Is group farming specific to Kerala? No. We have emerging examples in Bihar, West Bengal, Gujarat and Telangana. In Bihar and Bengal, farmers have pooled their land into contiguous plots, and use electric pumps for drip irrigation, which was not possible with scattered plots and few power sources. These smallholder collectives also cooperate for input purchase and farm operations. Many have doubled their wheat and rice yields. And they, as also those in Gujarat, report being more food secure during the pandemic than their smallholder neighbours farming alone. Notably, these are not the Farmer Producers Organisations that market together but cultivate separately. The groups I mention do joint production and have adapted the SHG model. Many of India’s six million SHGs could run group enterprises.
Fifth, livestock, fisheries and forests, which account for 26 per cent, 5.5 per cent and 8.5 per cent of GVP from agriculture, have huge underused potential. Livestock is much discussed, but what about fisheries? India is the world’s second-largest producer of aquaculture fish and employs 13.5 million people, 32 per cent being women (FAO). In 2017-18, our fisheries grew at 11.9 per cent.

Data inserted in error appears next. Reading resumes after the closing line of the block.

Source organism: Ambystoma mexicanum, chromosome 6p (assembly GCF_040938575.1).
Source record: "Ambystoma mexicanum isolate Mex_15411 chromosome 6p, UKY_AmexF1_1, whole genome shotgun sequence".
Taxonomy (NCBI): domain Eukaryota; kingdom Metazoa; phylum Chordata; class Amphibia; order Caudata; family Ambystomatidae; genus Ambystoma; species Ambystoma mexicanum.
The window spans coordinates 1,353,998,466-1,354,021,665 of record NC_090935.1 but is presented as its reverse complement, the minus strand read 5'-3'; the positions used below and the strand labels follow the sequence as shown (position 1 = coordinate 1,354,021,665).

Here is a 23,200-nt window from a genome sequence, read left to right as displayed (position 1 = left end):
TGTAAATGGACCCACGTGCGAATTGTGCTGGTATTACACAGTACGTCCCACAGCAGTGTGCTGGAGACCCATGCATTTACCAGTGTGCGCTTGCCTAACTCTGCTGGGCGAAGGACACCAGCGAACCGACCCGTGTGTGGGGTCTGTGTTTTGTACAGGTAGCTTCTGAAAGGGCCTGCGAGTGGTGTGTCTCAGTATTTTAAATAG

Similarly with forests. They provide an estimated 47 per cent of India’s “GDP of the poor” (TEEB). Since 1990, when we launched joint forest management with community cooperation, forest cover has risen to 21.5 per cent of geo-area. Our target is 33 per cent. Forest protection and plantation, biodiversity restoration and eco-tourism can create millions of jobs.
Finally, we must strengthen farm and rural non-farm linkages: 61 per cent of rural incomes come from non-farm activities. A vast under-tapped potential lies in agro-processing (rural families purchase 80 per cent of the food they eat); machine tools and agro-machinery (consider Ludhiana in the 1980s); farm tourism; and health and education services. In turn, this will boost aggregate demand. Expenditure elasticities calculated by Maitreesh Ghatak et al using CMIE data indicate that a rise in incomes of the bottom 50 per cent of rural households would raise demand for many local products.
Transforming agriculture and its allied sectors and creating synergy with the non-farm rural economy would energise growth and invigorate rural communities. This would also help more rural youth find local jobs, rather than be forced to live as aliens in inhospitable cities.
This article first appeared in the print edition on November 17, 2020 under the title ‘Spot the seeds of growth’. The writer is professor of Development Economics and Environment, University of Manchester, UK